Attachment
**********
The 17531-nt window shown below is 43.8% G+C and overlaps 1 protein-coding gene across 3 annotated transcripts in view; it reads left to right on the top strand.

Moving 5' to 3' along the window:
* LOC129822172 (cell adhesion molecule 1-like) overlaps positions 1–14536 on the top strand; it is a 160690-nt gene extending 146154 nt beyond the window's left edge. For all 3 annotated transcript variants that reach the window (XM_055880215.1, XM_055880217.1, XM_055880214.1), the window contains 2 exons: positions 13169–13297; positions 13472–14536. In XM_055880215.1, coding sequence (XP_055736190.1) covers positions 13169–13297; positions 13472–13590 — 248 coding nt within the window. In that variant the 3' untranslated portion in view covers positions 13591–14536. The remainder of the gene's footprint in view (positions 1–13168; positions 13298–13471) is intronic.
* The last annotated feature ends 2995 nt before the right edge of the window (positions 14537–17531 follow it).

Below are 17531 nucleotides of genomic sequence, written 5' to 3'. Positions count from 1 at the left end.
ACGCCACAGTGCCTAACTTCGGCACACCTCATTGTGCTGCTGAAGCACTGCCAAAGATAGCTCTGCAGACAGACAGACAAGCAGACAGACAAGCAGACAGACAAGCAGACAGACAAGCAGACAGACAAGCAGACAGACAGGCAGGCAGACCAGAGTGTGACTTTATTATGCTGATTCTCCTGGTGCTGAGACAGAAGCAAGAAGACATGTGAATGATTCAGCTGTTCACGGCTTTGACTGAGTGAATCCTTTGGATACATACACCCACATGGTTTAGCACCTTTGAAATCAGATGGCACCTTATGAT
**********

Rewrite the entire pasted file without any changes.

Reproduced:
The 17531-nt window shown below is 43.8% G+C and overlaps 1 protein-coding gene across 3 annotated transcripts in view; it reads left to right on the top strand.

Moving 5' to 3' along the window:
* LOC129822172 (cell adhesion molecule 1-like) overlaps positions 1–14536 on the top strand; it is a 160690-nt gene extending 146154 nt beyond the window's left edge. For all 3 annotated transcript variants that reach the window (XM_055880215.1, XM_055880217.1, XM_055880214.1), the window contains 2 exons: positions 13169–13297; positions 13472–14536. In XM_055880215.1, coding sequence (XP_055736190.1) covers positions 13169–13297; positions 13472–13590 — 248 coding nt within the window. In that variant the 3' untranslated portion in view covers positions 13591–14536. The remainder of the gene's footprint in view (positions 1–13168; positions 13298–13471) is intronic.
* The last annotated feature ends 2995 nt before the right edge of the window (positions 14537–17531 follow it).

Below are 17531 nucleotides of genomic sequence, written 5' to 3'. Positions count from 1 at the left end.
ACGCCACAGTGCCTAACTTCGGCACACCTCATTGTGCTGCTGAAGCACTGCCAAAGATAGCTCTGCAGACAGACAGACAAGCAGACAGACAAGCAGACAGACAAGCAGACAGACAAGCAGACAGACAAGCAGACAGACAGGCAGGCAGACCAGAGTGTGACTTTATTATGCTGATTCTCCTGGTGCTGAGACAGAAGCAAGAAGACATGTGAATGATTCAGCTGTTCACGGCTTTGACTGAGTGAATCCTTTGGATACATACACCCACATGGTTTAGCACCTTTGAAATCAGATGGCACCTTATGAT